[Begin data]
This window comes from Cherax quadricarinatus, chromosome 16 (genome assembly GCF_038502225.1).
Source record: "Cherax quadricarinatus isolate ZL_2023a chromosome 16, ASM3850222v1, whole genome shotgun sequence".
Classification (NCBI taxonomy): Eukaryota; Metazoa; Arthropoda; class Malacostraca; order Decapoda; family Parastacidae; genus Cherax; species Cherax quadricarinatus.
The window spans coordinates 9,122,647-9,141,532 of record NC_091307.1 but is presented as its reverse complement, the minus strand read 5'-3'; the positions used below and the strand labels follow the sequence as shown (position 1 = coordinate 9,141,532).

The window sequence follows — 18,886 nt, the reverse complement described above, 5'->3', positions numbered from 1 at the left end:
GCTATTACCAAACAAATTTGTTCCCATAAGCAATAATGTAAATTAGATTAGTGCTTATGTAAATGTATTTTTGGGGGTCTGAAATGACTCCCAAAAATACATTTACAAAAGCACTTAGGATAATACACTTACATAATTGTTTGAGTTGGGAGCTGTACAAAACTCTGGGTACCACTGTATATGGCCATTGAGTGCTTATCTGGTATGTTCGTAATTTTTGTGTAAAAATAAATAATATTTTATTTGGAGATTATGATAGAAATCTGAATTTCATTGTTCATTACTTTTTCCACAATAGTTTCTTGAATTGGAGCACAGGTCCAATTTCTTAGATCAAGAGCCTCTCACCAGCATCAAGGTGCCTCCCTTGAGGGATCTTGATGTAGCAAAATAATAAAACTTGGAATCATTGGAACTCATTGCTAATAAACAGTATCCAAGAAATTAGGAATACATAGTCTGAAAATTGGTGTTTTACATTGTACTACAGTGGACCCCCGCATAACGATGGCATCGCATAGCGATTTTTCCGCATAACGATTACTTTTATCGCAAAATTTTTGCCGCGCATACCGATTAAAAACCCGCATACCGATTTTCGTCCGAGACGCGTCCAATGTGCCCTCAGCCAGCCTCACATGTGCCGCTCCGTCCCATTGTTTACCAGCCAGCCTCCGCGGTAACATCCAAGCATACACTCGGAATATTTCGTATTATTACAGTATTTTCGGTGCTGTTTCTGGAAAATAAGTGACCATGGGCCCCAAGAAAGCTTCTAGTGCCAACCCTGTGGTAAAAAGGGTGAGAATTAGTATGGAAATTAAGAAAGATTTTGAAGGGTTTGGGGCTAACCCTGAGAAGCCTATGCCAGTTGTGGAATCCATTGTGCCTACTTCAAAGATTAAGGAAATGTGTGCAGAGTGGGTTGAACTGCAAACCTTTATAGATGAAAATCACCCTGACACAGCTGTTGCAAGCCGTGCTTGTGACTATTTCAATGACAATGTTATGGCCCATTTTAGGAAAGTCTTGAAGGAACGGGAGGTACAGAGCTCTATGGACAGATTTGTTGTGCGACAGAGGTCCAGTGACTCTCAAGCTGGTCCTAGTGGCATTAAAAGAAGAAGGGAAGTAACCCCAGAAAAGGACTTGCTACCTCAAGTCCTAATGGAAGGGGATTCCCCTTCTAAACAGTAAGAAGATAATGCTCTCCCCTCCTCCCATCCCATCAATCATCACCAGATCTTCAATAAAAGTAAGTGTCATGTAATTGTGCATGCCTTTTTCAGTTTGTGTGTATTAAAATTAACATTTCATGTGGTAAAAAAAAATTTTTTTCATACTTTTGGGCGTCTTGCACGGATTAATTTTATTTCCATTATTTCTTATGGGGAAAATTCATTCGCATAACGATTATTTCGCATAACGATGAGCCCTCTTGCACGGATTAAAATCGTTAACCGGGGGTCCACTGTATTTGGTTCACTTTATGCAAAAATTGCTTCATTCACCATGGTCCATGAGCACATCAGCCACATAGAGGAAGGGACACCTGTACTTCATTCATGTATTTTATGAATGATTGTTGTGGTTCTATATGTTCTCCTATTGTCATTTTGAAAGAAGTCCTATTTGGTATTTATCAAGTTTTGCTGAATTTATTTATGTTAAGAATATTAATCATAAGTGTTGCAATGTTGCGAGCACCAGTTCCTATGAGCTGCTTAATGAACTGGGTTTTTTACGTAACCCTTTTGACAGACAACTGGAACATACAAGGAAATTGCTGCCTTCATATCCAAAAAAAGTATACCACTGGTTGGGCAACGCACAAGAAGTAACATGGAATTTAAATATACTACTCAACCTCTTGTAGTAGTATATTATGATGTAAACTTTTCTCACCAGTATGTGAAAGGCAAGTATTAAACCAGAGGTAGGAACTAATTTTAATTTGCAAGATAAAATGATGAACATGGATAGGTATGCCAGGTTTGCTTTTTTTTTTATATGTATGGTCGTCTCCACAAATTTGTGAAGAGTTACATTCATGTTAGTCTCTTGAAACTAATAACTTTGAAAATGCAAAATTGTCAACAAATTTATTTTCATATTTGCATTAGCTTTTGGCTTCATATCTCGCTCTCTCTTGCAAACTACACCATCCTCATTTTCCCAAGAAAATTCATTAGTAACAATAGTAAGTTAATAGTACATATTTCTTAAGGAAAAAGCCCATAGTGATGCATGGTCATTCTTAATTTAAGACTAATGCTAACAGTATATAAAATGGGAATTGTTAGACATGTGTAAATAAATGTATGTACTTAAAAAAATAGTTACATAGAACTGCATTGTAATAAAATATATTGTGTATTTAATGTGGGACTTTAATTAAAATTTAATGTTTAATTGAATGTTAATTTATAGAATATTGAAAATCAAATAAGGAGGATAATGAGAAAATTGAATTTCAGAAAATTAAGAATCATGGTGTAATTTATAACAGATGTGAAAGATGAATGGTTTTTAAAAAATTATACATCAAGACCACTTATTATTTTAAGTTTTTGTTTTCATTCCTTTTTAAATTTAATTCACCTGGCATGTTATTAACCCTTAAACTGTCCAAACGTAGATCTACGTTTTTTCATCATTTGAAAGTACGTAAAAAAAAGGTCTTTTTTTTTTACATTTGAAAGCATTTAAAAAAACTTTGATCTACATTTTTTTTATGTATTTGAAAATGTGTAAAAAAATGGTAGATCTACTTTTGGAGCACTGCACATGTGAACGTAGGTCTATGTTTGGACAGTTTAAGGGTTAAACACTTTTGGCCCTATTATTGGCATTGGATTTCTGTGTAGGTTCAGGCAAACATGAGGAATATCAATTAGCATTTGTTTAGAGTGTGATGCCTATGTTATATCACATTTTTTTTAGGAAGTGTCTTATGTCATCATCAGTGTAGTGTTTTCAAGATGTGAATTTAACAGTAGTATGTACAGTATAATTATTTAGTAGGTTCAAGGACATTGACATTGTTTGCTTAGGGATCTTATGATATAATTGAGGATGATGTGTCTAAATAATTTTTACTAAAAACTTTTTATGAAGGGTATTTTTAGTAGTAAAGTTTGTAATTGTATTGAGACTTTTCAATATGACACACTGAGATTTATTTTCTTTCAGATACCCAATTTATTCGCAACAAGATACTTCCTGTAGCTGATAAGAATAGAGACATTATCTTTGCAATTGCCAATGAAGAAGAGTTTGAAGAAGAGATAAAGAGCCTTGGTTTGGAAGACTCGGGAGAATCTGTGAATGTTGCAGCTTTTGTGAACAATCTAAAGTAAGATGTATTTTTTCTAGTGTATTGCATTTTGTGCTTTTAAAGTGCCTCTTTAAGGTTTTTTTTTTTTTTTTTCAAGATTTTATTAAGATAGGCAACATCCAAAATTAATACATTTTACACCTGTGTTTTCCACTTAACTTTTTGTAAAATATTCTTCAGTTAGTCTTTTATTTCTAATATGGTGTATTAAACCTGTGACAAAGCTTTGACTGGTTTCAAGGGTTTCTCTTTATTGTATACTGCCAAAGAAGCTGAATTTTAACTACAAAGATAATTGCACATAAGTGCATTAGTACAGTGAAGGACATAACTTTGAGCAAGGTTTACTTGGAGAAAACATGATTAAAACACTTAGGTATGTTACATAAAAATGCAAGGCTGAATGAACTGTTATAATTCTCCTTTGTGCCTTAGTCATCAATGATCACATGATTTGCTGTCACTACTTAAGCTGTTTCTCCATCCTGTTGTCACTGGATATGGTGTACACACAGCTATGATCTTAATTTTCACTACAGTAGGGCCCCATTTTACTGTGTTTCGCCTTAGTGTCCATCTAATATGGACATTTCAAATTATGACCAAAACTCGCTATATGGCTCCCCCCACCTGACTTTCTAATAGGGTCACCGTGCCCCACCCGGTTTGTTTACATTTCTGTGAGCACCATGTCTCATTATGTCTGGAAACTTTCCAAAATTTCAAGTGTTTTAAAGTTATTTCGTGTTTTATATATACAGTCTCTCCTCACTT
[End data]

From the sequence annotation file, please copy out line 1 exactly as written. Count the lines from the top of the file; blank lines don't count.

This window comes from Cherax quadricarinatus, chromosome 16 (genome assembly GCF_038502225.1).